In Chomoio, the capital of Mozambique’s Manica Province, an unlikely group of women are leading the fight to educate people about the causes and risks of HIV and AIDS. At night, women wearing t-shirts with the letters OMES displayed prominently on the front and back make the rounds of the local bars. OMES is the Portuguese acronym for “Women’s AIDS Education Organization.”
The women answer questions about HIV and AIDS, how it’s spread and its effect on people. They hand out condoms and speak about sexual relations unflinchingly.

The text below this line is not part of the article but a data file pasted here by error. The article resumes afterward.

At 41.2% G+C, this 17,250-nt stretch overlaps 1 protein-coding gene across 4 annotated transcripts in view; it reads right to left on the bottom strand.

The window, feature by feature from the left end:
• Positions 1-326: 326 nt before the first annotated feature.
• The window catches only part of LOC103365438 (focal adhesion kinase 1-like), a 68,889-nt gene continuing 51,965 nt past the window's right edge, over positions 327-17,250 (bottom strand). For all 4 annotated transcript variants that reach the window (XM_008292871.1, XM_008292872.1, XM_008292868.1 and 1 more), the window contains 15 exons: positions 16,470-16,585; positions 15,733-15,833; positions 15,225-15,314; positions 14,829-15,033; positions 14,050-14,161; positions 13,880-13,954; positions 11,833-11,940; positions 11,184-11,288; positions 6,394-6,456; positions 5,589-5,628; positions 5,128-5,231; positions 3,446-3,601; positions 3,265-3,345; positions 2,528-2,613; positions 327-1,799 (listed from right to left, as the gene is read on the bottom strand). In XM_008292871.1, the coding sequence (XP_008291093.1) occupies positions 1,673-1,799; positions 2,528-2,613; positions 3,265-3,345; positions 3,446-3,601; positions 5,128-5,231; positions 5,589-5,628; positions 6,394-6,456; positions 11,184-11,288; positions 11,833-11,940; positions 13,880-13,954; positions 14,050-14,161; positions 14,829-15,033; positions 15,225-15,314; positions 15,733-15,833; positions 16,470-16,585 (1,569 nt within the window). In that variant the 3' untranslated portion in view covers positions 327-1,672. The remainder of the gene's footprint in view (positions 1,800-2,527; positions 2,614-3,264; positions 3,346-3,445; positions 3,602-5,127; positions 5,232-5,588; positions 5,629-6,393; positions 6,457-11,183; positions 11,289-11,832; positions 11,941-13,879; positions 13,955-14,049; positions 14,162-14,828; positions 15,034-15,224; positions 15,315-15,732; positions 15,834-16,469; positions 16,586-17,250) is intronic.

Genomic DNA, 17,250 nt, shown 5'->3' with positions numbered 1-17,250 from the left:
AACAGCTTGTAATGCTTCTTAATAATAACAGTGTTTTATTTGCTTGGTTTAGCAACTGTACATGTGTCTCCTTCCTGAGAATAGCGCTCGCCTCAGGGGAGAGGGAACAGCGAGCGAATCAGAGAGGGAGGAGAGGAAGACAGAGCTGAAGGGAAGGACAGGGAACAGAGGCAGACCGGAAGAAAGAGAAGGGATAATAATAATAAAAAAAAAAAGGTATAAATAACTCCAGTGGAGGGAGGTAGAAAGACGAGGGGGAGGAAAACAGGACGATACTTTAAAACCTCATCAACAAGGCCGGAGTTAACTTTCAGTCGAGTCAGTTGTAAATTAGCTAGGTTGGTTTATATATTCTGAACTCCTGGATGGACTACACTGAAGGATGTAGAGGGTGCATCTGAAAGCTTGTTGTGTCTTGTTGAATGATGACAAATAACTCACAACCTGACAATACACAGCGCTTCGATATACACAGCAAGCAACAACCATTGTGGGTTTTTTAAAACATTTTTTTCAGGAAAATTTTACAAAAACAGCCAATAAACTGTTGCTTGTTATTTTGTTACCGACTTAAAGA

Ordinarily, the male bar patrons wouldn’t pay much attention to what women have to say, but these women are different – they’re sex workers.
In Manica’s male-dominated society, many unmarried mothers, widows and divorcees turn to the sex trade as the only viable way to support themselves and their children.
OMES’ educational methods combine these bar visits with community theatre, videos and individual counseling. They have become the main source of information about HIV and AIDS in the region.
Their work has lead to higher rates of condom use and the women themselves have gained new-found respect as health activists giving them an added sense of security and solidarity. This unplanned benefit has provided many members with the confidence to insist on condom use with clients and also reduced their vulnerability to violence.